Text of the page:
Celebrating Britain's 101 Most Influential Asians 2024

© Asian Media Group - 2024


Bas Javid


HE DOES one of the most difficult jobs in the country, some would say. Bas Javid, brother of former chancellor Sajid, is the director general for immigration enforcement at the Home Office. He was appointed in November 2023. With a budget exceeding £779 million and a staff of more than 6,200, the department will target criminal gangs that facilitate illegal immigration and apprehending individuals who are in the country unlawfully.

“I think my coming from an immigrant back ground and family of immigrants, with personal experiences of racism and bias, enables me to come from a place of compassion in this job. I don’t know if any previous director of immigration enforcement has been from a minority ethnic background or had parents who came to the UK from another country,” Javid said recently. “But when I talk about compassion, that means the ability to understand people’s concerns or plight or circumstances. I think anyone can have this mindset but coming from a migration background myself maybe it’s more automatic,” he said.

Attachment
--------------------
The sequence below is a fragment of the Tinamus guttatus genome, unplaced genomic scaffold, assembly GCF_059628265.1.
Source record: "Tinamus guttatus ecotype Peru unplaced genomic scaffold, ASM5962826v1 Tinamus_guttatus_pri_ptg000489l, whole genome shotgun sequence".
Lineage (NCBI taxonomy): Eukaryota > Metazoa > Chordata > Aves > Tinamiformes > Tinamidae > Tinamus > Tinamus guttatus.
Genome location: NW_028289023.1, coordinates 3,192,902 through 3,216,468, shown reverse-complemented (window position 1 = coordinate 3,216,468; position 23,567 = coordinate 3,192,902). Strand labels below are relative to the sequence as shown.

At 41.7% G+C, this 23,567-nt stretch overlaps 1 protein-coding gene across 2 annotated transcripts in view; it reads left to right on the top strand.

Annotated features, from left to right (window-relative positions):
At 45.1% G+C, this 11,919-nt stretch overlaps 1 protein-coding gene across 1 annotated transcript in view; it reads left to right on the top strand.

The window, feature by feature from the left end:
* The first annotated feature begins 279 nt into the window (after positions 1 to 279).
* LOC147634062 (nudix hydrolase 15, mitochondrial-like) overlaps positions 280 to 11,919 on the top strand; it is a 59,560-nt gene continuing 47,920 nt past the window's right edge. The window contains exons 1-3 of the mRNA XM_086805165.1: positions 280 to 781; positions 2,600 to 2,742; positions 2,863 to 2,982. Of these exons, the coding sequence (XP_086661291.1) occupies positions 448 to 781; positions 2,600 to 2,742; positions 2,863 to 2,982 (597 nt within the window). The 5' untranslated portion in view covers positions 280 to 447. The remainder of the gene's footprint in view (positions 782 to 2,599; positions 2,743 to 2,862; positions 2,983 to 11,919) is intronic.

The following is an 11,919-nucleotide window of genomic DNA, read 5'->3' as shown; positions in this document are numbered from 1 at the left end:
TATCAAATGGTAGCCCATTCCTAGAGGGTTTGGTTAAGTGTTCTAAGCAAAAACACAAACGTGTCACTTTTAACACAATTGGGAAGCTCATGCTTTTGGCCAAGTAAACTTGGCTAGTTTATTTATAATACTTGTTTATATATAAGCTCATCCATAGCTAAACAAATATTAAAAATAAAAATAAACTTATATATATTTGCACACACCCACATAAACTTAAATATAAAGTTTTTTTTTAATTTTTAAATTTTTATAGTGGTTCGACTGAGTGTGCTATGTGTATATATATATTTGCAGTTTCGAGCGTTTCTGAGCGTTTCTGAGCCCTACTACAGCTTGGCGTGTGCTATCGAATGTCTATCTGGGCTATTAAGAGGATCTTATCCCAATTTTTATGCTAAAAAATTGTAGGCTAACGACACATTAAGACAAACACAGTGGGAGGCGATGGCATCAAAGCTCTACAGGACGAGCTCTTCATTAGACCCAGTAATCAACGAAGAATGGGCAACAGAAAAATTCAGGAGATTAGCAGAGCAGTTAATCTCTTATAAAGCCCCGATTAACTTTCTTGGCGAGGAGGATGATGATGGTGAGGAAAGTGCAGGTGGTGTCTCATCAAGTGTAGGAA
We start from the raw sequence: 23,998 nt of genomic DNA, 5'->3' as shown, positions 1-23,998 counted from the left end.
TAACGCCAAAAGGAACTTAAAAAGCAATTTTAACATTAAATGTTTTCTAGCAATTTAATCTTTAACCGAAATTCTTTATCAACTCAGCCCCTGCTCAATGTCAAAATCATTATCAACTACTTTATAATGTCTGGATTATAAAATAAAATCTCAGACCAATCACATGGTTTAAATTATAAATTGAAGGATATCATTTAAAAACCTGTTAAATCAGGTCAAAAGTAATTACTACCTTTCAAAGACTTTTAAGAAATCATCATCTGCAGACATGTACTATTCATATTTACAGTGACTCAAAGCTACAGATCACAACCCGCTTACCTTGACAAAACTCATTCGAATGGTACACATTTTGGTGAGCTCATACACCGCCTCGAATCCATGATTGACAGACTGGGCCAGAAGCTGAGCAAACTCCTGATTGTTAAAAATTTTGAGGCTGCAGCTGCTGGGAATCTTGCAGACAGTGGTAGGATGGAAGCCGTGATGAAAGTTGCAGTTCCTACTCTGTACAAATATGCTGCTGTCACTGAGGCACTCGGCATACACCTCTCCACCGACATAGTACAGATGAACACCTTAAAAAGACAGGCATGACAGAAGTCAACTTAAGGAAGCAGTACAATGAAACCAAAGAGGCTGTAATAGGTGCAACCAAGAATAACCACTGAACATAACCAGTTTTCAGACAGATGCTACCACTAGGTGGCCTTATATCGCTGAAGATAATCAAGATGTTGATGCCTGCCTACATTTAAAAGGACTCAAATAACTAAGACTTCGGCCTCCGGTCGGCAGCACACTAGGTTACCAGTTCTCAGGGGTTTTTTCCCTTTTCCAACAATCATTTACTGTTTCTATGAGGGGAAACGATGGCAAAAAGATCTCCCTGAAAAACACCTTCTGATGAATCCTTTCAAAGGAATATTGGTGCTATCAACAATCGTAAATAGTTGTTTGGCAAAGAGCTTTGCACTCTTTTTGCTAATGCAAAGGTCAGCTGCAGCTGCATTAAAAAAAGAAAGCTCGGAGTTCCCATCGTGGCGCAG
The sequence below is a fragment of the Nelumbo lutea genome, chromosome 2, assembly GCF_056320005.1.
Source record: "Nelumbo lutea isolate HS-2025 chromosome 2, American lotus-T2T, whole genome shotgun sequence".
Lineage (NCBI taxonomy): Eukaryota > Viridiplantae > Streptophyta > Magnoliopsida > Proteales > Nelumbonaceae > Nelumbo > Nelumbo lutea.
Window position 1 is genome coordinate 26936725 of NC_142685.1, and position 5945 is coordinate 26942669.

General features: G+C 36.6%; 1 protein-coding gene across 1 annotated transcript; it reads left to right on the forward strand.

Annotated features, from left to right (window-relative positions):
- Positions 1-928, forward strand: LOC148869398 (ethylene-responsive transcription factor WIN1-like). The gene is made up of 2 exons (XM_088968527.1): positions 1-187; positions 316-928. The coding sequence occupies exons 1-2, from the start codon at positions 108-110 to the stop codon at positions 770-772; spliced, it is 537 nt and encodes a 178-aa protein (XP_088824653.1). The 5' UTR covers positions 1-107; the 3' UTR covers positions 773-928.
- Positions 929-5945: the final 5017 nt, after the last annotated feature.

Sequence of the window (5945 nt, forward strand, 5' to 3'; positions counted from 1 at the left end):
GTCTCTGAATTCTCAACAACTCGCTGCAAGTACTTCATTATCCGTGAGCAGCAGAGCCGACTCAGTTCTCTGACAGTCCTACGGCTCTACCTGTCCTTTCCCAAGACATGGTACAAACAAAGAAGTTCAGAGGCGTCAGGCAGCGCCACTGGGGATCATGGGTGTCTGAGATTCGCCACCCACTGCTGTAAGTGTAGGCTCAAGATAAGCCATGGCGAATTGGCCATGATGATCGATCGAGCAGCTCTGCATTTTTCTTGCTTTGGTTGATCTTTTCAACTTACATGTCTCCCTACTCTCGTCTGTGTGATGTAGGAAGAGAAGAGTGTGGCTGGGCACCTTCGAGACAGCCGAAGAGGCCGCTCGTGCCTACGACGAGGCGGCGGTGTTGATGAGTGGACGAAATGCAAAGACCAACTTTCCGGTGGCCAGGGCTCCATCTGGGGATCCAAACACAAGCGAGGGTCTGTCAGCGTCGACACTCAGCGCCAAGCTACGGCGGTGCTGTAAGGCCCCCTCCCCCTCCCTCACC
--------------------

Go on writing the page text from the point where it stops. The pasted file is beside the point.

“We see people who have been smuggled here, people who believed they would have a better life, but are living in squalid conditions,” Javid said. His plan is to revamp immigration enforcement, emphasising the recent government laws aimed at addressing shortcomings, which will lead to the removal of undocumented individuals, especially those with criminal backgrounds, from the UK. His father, Abdul Ghani-Javid, was 17 when he arrived in the UK from Pakistan in 1961. Settling in Rochdale, he initially toiled in cotton mills before becoming a bus driver later in Bristol. Along with wife, Zubaid, they raised five sons: Sajid (the former chancellor Sajid Javid) and Bas (short for Basit), along with Tariq, Atif, and Khalid. Tariq died in 2018, while Atif works as a property developer in Bristol,

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